btw my name isn't delany--I tend not to use my real name online especially having to do with this disease-way info flies around I think I'll be deluged by advertisers for whatever. Long story why I chose delany!
    godservant3 responded:
    I am also 68 yrs. old, and have had MS for around 30-35 years. Diagnosed in 1989. I am married to my husband of 15 yrs., my friend and helper. I've been retired from a diversified teaching career for three years, but do sub for special needs teachers a couple days each week.
    53jack responded:
    I'm 60 years young. I was dx'd at age 24 but Had my first symptom bells palsy at age 18 right out of high school. It went away. I had been out running the night before and woke up numb from the waist down. My grandfather had it so i was sure right way. The doctor took another 16 days. Good luck to you.

    dianne331 responded:
    I was diagnosed in 1967 at UCLA Medical Center in California. I have experienced many things since my diagnosis. I am a seventy-one female, and I am doing quite well. I have wonderful physicians that care for me. I walk with a cane, but other than that, I am very "with it" and independent.
    Many friends and acquaintances have told me that I don't look as though I have anything wrong.
    Keep in touch, I am very upbeat, and don't let a lot get me down!
    agtog responded:
    Hi, I'm 56, diagnosed at 35 , symptoms since 28.
    Worked and kept going due to aggressive and pro-active treatment of first signs of relapses.
    Uses cortisone IV 1500 - 3500mg depending on severity of relapse and treat the side-effects afterwards, much harder than taking the drip isn't it?.
    Good to remember that cortisone changes our immune systems from over-active to compromised. I am prone to infections after, especially pneumonia. I now take a second flu-vaccine in December together with a pneumonia vaccine.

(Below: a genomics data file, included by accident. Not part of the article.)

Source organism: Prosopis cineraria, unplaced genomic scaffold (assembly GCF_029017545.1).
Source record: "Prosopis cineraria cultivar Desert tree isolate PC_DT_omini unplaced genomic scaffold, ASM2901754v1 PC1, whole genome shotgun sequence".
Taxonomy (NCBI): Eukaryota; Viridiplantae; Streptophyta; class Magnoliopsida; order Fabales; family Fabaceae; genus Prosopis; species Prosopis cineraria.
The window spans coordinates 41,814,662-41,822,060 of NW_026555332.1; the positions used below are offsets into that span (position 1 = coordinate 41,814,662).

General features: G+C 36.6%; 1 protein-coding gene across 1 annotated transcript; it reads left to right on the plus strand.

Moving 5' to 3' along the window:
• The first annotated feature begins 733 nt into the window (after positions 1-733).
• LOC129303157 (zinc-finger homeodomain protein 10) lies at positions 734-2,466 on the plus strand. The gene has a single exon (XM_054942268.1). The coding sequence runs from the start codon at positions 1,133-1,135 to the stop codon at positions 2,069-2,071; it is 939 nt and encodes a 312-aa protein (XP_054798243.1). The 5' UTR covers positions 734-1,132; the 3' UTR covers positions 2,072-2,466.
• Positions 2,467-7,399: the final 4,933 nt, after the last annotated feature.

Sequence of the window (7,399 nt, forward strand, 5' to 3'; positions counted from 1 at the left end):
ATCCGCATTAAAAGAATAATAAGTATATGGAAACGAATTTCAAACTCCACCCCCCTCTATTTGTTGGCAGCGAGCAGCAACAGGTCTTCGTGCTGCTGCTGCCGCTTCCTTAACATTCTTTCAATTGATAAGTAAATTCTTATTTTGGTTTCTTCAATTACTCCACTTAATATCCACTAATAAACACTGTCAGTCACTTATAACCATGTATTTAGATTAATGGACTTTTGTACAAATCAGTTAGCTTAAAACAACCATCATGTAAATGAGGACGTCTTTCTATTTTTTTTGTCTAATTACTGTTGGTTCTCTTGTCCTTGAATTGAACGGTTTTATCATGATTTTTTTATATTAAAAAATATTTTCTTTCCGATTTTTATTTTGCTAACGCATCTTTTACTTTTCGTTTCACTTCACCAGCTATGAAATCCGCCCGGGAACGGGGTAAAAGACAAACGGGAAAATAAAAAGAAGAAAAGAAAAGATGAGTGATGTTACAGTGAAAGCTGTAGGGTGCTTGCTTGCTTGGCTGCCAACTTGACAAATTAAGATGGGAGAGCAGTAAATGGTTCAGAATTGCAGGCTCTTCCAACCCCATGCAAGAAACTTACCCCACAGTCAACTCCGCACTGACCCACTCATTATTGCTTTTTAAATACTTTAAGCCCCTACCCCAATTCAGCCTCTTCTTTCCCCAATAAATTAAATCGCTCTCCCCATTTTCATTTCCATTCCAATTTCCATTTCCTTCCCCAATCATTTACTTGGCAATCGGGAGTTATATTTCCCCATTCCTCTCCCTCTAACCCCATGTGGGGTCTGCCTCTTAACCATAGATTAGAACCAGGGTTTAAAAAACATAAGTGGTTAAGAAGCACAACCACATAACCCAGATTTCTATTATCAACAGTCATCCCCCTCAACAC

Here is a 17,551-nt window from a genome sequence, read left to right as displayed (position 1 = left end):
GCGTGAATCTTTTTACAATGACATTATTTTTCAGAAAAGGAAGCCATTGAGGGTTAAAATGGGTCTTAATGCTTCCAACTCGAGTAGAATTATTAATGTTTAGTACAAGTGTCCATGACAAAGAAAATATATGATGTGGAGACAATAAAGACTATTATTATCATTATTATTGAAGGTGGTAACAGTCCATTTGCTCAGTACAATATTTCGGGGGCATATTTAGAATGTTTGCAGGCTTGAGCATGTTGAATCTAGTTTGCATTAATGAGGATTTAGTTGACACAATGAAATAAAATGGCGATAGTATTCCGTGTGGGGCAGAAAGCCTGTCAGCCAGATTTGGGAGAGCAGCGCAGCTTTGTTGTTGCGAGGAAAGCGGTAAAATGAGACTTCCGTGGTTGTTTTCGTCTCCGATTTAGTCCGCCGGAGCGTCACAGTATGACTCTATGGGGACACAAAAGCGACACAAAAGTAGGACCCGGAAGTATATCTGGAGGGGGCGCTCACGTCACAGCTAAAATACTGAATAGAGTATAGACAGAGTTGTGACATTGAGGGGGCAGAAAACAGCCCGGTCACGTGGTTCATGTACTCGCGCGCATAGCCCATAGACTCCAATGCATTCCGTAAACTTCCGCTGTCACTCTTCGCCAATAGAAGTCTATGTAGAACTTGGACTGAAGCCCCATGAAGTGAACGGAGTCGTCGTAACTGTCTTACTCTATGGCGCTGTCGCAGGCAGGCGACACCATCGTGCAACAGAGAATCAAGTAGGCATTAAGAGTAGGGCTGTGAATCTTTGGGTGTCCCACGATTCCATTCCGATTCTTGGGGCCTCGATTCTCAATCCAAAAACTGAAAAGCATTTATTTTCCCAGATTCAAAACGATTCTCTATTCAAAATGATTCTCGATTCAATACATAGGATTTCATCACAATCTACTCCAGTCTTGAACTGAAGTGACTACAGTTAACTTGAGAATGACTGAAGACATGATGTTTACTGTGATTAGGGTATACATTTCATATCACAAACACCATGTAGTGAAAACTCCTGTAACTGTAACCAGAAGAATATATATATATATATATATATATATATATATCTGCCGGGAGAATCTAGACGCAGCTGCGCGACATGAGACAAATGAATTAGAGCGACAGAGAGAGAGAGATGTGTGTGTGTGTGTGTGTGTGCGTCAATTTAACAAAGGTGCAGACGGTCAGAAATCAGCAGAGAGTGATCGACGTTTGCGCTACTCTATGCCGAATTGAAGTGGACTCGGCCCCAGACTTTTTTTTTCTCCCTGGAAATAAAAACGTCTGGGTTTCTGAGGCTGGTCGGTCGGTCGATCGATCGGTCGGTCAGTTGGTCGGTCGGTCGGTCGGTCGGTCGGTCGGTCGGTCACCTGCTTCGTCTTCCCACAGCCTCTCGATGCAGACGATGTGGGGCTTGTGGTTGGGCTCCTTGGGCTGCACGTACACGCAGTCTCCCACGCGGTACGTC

The restless and painful legs at night was bad, anti-epileptic drugs 400mg early evenings is a miracle, ah , sleep sweet sleep! It is like the brain is 'miss-firing' without cease due to the lesions.
    Recently I started getting neuralgia/inflammation of the nerve-endings, it is something like shingles and I ended up at emergencies swearing that all my ribs were broken, all at the same time, without me noticing how! Icyclovir 800mg for 2 weeks mends my broken ribs, shoulders and back every time. Ah, what would happen to me without medicine, heaven is the release from pain indeed.
    Intra-cranial pressure and diamox are such good partners as well. And ulcers and diabetes follow cortisone like a puppy follows his mom. Good news is that my diabetes vanished after 15 years with less cortisone use. To explain to anybody that I am a temporary diabetic is to tall an order , I don't even try any more.
    Marco, so good to read that your MS is probably burning out, gives me hope.
    Strongs to all you more mature sufferers.
    'agtog dit is 'n ellende soms'
    An_254278 responded:
    I am 67 and was diagnosed with MS in 2005. There is no way to know long I had it before it was diagnosed. Am lucky that it was caught early and have no visible outward signs. I notice changes in myself so I know MS is there.

    Signed 19212453
    An_254280 responded:
    also 68, diagnosed when I was 55; am quite lost right now, just lost husband in june & have found myself hibernating too much.
    peteor replied to marco56's response:
    Hi Marco56,